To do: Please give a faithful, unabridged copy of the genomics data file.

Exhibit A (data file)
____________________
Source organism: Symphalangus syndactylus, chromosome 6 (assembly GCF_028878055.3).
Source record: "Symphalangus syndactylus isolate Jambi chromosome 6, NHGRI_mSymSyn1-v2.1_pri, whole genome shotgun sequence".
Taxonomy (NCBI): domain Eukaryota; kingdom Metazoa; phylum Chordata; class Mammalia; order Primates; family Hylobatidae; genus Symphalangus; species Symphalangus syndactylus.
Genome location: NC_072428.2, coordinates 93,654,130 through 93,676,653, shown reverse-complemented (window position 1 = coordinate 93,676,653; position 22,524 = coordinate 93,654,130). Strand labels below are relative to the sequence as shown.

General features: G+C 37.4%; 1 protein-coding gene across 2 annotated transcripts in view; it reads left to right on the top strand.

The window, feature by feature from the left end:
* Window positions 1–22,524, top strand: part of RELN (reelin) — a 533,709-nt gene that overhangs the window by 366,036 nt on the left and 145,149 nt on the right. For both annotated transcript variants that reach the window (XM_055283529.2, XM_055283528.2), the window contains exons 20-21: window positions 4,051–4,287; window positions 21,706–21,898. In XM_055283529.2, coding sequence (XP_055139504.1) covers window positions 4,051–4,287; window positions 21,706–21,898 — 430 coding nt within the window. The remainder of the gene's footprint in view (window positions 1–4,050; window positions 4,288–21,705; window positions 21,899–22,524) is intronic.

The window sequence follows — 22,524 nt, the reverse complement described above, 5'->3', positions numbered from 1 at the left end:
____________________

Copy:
Source organism: Symphalangus syndactylus, chromosome 6 (assembly GCF_028878055.3).
Source record: "Symphalangus syndactylus isolate Jambi chromosome 6, NHGRI_mSymSyn1-v2.1_pri, whole genome shotgun sequence".
Taxonomy (NCBI): domain Eukaryota; kingdom Metazoa; phylum Chordata; class Mammalia; order Primates; family Hylobatidae; genus Symphalangus; species Symphalangus syndactylus.
Genome location: NC_072428.2, coordinates 93,654,130 through 93,676,653, shown reverse-complemented (window position 1 = coordinate 93,676,653; position 22,524 = coordinate 93,654,130). Strand labels below are relative to the sequence as shown.

General features: G+C 37.4%; 1 protein-coding gene across 2 annotated transcripts in view; it reads left to right on the top strand.

The window, feature by feature from the left end:
* Window positions 1–22,524, top strand: part of RELN (reelin) — a 533,709-nt gene that overhangs the window by 366,036 nt on the left and 145,149 nt on the right. For both annotated transcript variants that reach the window (XM_055283529.2, XM_055283528.2), the window contains exons 20-21: window positions 4,051–4,287; window positions 21,706–21,898. In XM_055283529.2, coding sequence (XP_055139504.1) covers window positions 4,051–4,287; window positions 21,706–21,898 — 430 coding nt within the window. The remainder of the gene's footprint in view (window positions 1–4,050; window positions 4,288–21,705; window positions 21,899–22,524) is intronic.

The window sequence follows — 22,524 nt, the reverse complement described above, 5'->3', positions numbered from 1 at the left end: